Monday, November 3, 2014

The hackers who ate Cap’n Crunch

In the early 70s, John Draper discovered by chance (thanks to a blind friend) that the whistle given in the Cap'n Crunch cereal boxes emitted a sound with the same wavelength than AT & T’s routing system. This allowed John Draper access to the system in operator mode and perform various actions, including making free calls. These homemade experiments helped knowledge be democratized, and boosted the development of our current telephone system.


Something similar to what we are experiencing today with the release of several Hacking Team’s product guides, a renowned Italian company for government spying. Several tutorials explain what techniques they used, how to exploit vulnerabilities (called 0-Days at the time) and the software’s possibilities for scaling privileges while going unnoticed by most antivirus firms.

Free software is one of the catalysts of this fierce evolution of computing. It brings both advantages and disadvantages. Drupal version 7, one of the most used content management systems (CMS) has a critical vulnerability allowing an attacker to gain control of the system. The worse part is that bug could be exploited on an automated way (massively attacking Drupal systems on the Internet). Even if you has updated your system, if you've already been affected, it is possible that the tool has backdoors allowing further attacks.

Fortunately, since free software is easy to access and understand by the community, it can be quickly patched, as demonstrated with a vulnerability on WGET, the download manager for UNIX operating systems (Linux, OS X...), published last week that already has a patch.

Service settings sometimes can be considered an channel eligible to be exploited. NAT-PMP protocol, used by many home routers based on Linux that can automatically configure open and close ports (eg for P2P services), has no security flaws. But its misconfiguration could allow to intercept both internal and external NAT traffic or perform a denial-of-service attack.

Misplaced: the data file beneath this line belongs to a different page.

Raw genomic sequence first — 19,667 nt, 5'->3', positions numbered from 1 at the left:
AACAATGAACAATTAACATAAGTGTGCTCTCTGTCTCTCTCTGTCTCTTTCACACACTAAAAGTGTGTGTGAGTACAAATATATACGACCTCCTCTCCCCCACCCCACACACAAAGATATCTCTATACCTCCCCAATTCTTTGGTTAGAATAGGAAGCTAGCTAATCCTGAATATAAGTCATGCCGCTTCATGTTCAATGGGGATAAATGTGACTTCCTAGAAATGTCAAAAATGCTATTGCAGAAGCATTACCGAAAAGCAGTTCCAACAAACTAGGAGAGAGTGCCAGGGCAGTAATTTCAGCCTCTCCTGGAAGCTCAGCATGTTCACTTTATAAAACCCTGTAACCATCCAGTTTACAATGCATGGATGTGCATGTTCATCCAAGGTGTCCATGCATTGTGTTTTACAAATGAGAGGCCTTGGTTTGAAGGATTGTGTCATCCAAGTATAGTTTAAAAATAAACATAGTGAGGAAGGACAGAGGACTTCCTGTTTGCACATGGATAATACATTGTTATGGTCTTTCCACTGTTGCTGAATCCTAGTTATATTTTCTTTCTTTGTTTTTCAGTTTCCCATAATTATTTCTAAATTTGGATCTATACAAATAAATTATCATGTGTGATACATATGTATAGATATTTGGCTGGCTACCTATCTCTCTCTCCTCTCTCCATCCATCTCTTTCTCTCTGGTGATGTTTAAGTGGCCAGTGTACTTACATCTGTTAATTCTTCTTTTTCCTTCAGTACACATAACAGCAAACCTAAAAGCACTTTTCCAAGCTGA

In the 70s concerns were different than now. John Draper found out how to communicate by telephone for free. The problem today is not the connection itself, but the privacy and security of it. Even under this paradigm, some news may catch your attention, such as Facebook implementing a communication system based on servers under the TOR network. This is direct communication from an .onion domain, which "ensures" user privacy leaving apart that Facebook will always know who you are...

Times change. If John Draper were born thirty years later, perhaps his extensive career would have been very different, thanks to the arrival of computer security industry. It is not about vulnerabilities with technical nomenclature anymore, but security flaws with its own name (Heartbleed, Shellshock, POODLE...). This change of strategy on how to deal with risk has, like everything in life, its dangers.

Communication, dissemination and security are three constant aspects of the technological world key to understand the functioning of the XXI century.

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